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Coronavirus disease 2019 (COVID-19) pandemic: Review of guidelines for resuming non-urgent imaging and procedures in radiology during Phase II

  • Saif A. Azam
    Affiliations
    Keck School of Medicine of University of Southern California, United States of America
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  • Lee Myers
    Affiliations
    Keck School of Medicine of University of Southern California, United States of America

    Department of Radiology, Keck School of Medicine, Los Angeles, CA 90033, United States of America
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  • Brandon K.K. Fields
    Affiliations
    Keck School of Medicine of University of Southern California, United States of America
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  • Natalie L. Demirjian
    Affiliations
    Keck School of Medicine of University of Southern California, United States of America

    Department of Integrative Anatomical Sciences, Los Angeles, CA 90033, United States of America
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  • Dakshesh Patel
    Affiliations
    Keck School of Medicine of University of Southern California, United States of America

    Department of Radiology, Keck School of Medicine, Los Angeles, CA 90033, United States of America
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  • Eric Roberge
    Affiliations
    Uniformed Services University of the Health Sciences, Madigan Army Medical Center, Tacoma, WA 98431, United States of America
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  • Ali Gholamrezanezhad
    Affiliations
    Keck School of Medicine of University of Southern California, United States of America

    Department of Radiology, Keck School of Medicine, Los Angeles, CA 90033, United States of America
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  • Sravanthi Reddy
    Correspondence
    Corresponding author at: Department of Radiology, Division of Emergency Radiology, Keck School of Medicine, University of Southern California, 1500 San Pablo Street, Los Angeles, CA 90033, United States of America.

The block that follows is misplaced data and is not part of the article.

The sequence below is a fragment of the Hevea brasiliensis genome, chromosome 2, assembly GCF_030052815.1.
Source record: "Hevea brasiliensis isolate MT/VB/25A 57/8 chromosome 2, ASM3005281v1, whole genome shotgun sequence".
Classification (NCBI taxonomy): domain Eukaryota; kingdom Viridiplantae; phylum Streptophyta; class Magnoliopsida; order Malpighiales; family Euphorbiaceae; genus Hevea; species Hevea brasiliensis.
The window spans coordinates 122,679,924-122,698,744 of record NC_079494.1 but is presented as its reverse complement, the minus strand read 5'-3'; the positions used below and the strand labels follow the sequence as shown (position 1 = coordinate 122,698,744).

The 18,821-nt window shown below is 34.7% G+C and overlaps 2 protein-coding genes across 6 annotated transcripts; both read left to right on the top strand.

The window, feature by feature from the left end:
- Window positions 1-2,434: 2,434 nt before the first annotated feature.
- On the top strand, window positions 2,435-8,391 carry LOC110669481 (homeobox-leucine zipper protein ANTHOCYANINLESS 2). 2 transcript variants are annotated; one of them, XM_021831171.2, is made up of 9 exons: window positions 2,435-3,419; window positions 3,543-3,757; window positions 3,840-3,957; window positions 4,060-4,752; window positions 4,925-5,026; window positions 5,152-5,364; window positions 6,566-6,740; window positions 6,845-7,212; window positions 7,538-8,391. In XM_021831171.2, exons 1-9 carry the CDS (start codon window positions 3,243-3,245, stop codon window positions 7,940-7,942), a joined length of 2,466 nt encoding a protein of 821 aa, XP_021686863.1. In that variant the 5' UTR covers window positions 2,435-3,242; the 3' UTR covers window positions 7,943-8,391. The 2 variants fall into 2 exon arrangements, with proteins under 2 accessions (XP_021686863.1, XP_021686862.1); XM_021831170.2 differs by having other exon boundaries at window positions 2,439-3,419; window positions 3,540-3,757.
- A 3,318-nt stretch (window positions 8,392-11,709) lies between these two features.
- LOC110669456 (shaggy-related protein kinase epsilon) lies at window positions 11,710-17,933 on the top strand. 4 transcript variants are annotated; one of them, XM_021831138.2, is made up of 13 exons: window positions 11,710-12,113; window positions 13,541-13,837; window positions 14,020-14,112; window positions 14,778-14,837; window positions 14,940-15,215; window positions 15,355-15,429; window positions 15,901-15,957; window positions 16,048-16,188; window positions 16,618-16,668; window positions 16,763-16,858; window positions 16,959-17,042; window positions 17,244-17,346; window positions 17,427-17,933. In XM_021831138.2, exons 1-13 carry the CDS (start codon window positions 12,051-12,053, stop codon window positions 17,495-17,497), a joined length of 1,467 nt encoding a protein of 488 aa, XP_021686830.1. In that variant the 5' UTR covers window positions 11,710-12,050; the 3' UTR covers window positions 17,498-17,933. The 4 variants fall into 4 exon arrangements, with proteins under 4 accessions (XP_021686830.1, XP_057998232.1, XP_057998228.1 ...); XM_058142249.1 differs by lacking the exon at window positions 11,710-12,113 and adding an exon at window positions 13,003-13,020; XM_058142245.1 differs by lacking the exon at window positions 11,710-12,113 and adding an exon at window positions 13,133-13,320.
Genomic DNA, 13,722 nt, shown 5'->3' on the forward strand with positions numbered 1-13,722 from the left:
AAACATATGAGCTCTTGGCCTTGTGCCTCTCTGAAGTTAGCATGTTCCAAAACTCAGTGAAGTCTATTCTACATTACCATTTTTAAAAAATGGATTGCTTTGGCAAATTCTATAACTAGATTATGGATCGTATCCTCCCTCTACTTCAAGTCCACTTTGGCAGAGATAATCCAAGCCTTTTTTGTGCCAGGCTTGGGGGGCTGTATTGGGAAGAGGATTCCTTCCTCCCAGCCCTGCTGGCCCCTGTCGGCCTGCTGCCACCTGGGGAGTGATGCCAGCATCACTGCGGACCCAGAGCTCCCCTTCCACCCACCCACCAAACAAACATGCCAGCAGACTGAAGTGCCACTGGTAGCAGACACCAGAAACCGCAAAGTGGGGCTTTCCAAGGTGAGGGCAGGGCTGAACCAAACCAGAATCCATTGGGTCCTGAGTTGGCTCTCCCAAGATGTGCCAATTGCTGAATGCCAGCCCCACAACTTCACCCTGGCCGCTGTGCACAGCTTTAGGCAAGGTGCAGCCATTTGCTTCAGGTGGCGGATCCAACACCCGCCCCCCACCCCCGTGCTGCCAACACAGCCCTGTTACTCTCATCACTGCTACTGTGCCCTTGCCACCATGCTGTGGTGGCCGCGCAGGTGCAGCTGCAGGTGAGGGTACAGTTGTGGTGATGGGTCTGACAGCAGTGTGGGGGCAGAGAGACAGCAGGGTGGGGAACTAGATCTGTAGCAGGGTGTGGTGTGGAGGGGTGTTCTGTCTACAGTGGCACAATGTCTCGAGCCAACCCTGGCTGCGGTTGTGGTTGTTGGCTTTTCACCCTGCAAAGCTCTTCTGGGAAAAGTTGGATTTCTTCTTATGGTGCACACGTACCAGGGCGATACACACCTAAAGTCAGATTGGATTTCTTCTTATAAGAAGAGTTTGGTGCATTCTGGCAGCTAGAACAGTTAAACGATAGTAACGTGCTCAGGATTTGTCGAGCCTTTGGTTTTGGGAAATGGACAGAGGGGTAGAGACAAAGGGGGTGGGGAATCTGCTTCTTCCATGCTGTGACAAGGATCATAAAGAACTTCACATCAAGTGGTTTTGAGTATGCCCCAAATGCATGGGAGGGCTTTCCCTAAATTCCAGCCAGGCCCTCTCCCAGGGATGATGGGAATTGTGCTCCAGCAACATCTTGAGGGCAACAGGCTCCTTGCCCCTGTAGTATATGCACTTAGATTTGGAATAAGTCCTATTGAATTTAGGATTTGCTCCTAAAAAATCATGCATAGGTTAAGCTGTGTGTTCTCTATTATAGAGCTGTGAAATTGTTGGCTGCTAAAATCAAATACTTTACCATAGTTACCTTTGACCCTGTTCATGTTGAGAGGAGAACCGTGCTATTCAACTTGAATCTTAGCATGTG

Affiliations
    Keck School of Medicine of University of Southern California, United States of America

    Department of Radiology, Keck School of Medicine, Los Angeles, CA 90033, United States of America
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      Highlights

      • Different regional networks of care are moving past peak demand for medical services to treat COVID-19.
      • A phased and triaged approach to resuming care for deferred urgent cases and non-urgent care must be implemented and communicated to clients.
      • This approach should include infection control methods, management of medical staff and be prepared for subsequent rounds of disease peaks.

      Abstract

      Since the spread of the coronavirus disease 2019 (COVID-19) was designated as a pandemic by the World Health Organization, health care systems have been forced to adapt rapidly to defer less urgent care during the crisis. The United States (U.S.) has adopted a four-phase approach to decreasing and then resuming non-essential work. Through strong restrictive measures, Phase I slowed the spread of disease, allowing states to safely diagnose, isolate, and treat patients with COVID-19. In support of social distancing measures, non-urgent studies were postponed, and this created a backlog. Now, as states transition to Phase II, restrictions on non-essential activities will ease, and radiology departments must re-establish care while continuing to mitigate the risk of COVID-19 transmission all while accommodating this backlog.